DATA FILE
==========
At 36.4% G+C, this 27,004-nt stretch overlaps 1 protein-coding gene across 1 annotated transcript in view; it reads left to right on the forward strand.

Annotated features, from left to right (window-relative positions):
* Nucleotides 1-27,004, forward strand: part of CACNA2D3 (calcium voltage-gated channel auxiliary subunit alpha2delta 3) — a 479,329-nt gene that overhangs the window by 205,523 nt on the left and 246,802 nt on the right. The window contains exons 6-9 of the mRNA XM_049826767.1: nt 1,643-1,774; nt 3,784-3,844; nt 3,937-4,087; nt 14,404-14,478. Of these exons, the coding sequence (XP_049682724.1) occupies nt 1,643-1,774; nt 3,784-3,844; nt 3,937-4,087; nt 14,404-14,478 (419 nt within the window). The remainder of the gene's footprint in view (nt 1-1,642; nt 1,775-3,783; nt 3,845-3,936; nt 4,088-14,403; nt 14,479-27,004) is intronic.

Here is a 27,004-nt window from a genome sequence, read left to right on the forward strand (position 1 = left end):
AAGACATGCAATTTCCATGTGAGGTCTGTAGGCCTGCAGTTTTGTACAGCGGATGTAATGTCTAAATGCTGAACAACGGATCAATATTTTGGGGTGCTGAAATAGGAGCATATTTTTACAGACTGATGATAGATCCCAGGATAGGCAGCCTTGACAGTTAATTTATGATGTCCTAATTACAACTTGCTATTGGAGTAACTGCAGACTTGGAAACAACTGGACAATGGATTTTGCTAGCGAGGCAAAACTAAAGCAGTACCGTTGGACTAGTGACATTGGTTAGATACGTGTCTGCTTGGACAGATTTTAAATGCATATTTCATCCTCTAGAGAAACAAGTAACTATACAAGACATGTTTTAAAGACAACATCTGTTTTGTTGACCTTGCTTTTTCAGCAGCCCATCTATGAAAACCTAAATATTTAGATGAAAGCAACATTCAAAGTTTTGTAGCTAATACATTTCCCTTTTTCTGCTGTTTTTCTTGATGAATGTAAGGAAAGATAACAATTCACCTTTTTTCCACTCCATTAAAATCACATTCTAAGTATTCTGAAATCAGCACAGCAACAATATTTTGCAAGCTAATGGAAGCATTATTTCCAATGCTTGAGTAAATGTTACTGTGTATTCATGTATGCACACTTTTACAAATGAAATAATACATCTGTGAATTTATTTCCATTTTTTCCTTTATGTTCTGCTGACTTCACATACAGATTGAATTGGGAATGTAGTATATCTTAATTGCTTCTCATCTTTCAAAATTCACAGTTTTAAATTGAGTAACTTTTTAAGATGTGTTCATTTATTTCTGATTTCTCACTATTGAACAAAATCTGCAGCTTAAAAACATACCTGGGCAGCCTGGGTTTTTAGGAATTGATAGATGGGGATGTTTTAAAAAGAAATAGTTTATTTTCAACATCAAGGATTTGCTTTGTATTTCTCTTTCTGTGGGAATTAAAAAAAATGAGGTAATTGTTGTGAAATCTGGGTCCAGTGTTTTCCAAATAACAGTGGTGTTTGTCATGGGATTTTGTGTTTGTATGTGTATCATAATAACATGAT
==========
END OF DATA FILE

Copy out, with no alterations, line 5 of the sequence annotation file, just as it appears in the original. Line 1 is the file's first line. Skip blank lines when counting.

AAGACATGCAATTTCCATGTGAGGTCTGTAGGCCTGCAGTTTTGTACAGCGGATGTAATGTCTAAATGCTGAACAACGGATCAATATTTTGGGGTGCTGAAATAGGAGCATATTTTTACAGACTGATGATAGATCCCAGGATAGGCAGCCTTGACAGTTAATTTATGATGTCCTAATTACAACTTGCTATTGGAGTAACTGCAGACTTGGAAACAACTGGACAATGGATTTTGCTAGCGAGGCAAAACTAAAGCAGTACCGTTGGACTAGTGACATTGGTTAGATACGTGTCTGCTTGGACAGATTTTAAATGCATATTTCATCCTCTAGAGAAACAAGTAACTATACAAGACATGTTTTAAAGACAACATCTGTTTTGTTGACCTTGCTTTTTCAGCAGCCCATCTATGAAAACCTAAATATTTAGATGAAAGCAACATTCAAAGTTTTGTAGCTAATACATTTCCCTTTTTCTGCTGTTTTTCTTGATGAATGTAAGGAAAGATAACAATTCACCTTTTTTCCACTCCATTAAAATCACATTCTAAGTATTCTGAAATCAGCACAGCAACAATATTTTGCAAGCTAATGGAAGCATTATTTCCAATGCTTGAGTAAATGTTACTGTGTATTCATGTATGCACACTTTTACAAATGAAATAATACATCTGTGAATTTATTTCCATTTTTTCCTTTATGTTCTGCTGACTTCACATACAGATTGAATTGGGAATGTAGTATATCTTAATTGCTTCTCATCTTTCAAAATTCACAGTTTTAAATTGAGTAACTTTTTAAGATGTGTTCATTTATTTCTGATTTCTCACTATTGAACAAAATCTGCAGCTTAAAAACATACCTGGGCAGCCTGGGTTTTTAGGAATTGATAGATGGGGATGTTTTAAAAAGAAATAGTTTATTTTCAACATCAAGGATTTGCTTTGTATTTCTCTTTCTGTGGGAATTAAAAAAAATGAGGTAATTGTTGTGAAATCTGGGTCCAGTGTTTTCCAAATAACAGTGGTGTTTGTCATGGGATTTTGTGTTTGTATGTGTATCATAATAACATGAT